Another one would be just flipping out every time religion (or even things that no one actually believes in, like leprechauns) is even mentioned, which has happened in real life.
    Can't say anything about this one since I don't know what you mean by "flipping out". If it's "having an emotional/angry reaction", I've never seen anyone do this in real life. If it's stating their opinion in response ("I believe in science and things that are real"), I don't really see the issue. If it's ok for one person to mention that they think elves exist, surely it's ok for someone to reply that they don't. A lot here is dependent on tone, I suspect. A lot of people in the world are not very good at expressing disagreement without hostility (intentional or not), and this applies to theists as well as atheists, and to many people on the forum (including me, at times). In other words, I would say it's more of a human nature problem, particularly in young people, rather than a "militant atheism" problem.

    I know you wanted real-life examples, but I think a good place to witness many of the things I find so obnoxious and off-putting would be the atheism subreddit.
    See, this is exactly why I wanted real-life examples. I stay far far away from that subreddit (and most of reddit in general) because it's overwhelmed by misogyny, hatred, immaturity, and lack of self-awareness. It is far more of a "reddit population" thing than an "atheism" thing though, IMO - admittedly they are hard to separate due to the overlap, but there are many hateful subreddits that have nothing to do with atheism. Some subreddits are great, but many are overwhelmed by angry young men with a chip on their shoulder who want to blame someone, anyone, for all their problems in life. People also say things on the internet that they would never say in real life.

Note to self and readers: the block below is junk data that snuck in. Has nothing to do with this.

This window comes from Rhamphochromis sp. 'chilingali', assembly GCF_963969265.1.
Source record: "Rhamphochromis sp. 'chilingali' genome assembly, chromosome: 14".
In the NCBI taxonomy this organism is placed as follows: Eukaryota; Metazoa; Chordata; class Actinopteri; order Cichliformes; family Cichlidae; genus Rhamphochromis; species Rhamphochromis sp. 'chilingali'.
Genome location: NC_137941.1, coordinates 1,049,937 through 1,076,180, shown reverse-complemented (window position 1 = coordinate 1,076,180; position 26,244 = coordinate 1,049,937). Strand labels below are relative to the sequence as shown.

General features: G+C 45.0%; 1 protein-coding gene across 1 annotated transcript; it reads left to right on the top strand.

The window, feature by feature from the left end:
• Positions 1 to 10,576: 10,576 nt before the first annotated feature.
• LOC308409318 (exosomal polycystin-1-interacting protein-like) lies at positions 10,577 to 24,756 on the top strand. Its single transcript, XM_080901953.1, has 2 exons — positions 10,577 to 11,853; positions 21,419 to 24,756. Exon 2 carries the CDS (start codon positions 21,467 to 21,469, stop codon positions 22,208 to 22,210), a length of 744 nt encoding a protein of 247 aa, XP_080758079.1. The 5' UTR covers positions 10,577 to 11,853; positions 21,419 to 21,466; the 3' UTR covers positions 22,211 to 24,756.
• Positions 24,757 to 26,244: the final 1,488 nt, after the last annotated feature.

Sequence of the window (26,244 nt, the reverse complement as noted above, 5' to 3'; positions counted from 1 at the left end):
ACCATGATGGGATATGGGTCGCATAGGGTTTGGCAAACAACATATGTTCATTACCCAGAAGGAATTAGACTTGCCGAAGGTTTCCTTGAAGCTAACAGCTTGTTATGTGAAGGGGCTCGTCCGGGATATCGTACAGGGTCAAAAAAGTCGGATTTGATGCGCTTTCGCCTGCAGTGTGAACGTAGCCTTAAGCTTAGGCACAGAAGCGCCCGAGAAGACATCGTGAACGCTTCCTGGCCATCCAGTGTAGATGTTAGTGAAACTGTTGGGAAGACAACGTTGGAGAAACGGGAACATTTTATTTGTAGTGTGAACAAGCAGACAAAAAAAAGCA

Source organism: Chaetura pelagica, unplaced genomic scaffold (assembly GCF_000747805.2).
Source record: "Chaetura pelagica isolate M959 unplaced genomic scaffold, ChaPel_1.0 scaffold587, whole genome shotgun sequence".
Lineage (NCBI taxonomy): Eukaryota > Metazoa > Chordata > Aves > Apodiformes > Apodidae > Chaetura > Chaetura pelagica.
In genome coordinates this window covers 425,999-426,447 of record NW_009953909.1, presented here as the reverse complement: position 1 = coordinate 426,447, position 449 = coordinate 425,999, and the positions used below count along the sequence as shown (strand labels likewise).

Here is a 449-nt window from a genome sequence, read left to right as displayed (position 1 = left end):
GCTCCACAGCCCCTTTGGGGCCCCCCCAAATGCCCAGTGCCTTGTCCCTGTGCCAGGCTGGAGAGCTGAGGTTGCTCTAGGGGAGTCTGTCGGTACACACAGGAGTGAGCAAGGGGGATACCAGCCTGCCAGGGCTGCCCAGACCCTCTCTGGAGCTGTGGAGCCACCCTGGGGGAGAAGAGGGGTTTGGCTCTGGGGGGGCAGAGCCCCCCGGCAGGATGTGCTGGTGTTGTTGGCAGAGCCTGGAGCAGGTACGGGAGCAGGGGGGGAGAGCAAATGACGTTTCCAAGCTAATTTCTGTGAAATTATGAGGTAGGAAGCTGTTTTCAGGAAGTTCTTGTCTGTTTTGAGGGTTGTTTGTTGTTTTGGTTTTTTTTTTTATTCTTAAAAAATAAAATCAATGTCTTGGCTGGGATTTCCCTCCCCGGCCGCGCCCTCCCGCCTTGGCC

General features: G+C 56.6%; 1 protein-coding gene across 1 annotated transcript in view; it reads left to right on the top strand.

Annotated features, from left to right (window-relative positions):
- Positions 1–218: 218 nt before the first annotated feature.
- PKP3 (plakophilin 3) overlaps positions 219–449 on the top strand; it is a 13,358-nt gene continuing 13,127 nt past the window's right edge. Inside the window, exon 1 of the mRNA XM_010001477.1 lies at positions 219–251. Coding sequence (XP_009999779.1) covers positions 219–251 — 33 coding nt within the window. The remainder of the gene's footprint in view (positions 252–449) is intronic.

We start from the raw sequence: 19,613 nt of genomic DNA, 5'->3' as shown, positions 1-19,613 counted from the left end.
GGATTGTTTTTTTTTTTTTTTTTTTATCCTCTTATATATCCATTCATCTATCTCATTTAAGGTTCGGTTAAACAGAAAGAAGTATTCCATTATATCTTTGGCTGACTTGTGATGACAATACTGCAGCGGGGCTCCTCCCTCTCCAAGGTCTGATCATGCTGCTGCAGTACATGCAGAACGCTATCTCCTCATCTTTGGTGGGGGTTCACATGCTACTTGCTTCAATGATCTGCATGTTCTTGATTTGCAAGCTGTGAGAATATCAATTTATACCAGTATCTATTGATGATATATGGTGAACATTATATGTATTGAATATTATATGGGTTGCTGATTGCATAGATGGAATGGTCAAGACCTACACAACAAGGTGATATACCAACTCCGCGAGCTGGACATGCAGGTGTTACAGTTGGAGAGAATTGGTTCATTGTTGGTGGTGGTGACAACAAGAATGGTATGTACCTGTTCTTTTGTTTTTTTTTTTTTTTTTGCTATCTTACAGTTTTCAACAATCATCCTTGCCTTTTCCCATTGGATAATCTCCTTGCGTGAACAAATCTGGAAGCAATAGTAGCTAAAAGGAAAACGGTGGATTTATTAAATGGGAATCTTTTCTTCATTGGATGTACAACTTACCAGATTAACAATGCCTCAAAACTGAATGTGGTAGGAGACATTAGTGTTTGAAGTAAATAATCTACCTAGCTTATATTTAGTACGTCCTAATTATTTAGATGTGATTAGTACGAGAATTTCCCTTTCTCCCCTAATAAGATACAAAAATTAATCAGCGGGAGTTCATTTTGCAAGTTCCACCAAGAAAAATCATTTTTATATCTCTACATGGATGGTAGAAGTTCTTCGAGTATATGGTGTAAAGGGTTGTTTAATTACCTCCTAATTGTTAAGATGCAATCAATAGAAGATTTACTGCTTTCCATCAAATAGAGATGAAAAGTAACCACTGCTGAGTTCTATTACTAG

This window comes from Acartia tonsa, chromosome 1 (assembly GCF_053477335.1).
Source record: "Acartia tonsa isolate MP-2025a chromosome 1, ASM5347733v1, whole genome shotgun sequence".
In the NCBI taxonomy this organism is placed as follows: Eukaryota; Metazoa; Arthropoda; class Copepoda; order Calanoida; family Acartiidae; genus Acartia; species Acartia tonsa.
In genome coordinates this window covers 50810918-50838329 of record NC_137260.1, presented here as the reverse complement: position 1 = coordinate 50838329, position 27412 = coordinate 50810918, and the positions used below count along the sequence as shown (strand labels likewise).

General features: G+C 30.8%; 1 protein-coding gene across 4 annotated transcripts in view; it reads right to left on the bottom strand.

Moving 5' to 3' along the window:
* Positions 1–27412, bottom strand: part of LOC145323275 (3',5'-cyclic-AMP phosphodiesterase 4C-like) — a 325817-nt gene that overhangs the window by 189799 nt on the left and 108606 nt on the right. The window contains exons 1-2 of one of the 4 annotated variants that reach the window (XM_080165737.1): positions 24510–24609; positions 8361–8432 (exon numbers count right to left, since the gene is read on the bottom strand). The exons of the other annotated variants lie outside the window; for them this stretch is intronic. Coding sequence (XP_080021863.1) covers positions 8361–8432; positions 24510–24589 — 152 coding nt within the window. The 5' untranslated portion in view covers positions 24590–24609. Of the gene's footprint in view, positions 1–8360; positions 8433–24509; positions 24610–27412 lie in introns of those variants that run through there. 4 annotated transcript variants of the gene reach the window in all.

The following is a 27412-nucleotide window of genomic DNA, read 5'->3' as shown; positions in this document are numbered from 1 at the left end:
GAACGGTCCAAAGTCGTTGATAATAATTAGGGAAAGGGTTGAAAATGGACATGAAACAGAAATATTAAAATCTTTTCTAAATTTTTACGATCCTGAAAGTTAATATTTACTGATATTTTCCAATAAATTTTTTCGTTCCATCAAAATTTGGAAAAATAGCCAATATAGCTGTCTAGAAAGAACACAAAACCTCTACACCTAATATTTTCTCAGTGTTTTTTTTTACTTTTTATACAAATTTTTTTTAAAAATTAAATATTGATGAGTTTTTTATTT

I think it's monstrously unfair to associate any subreddit with the larger population of people associated with the thing the subreddit is discussing. From the subreddits I do participate in, I know that the reddit population is far from representative of the overall population - sometimes positively, sometimes negatively.
    -end of thread-

  8. #38
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    Quote Originally Posted by Randomnity View Post
    I hear a lot of talk in this thread about how mean "militant" and "new" atheists are but not about the specific behaviours that are troubling, or what makes someone "militant" (as in, the actual question brought up by the OP).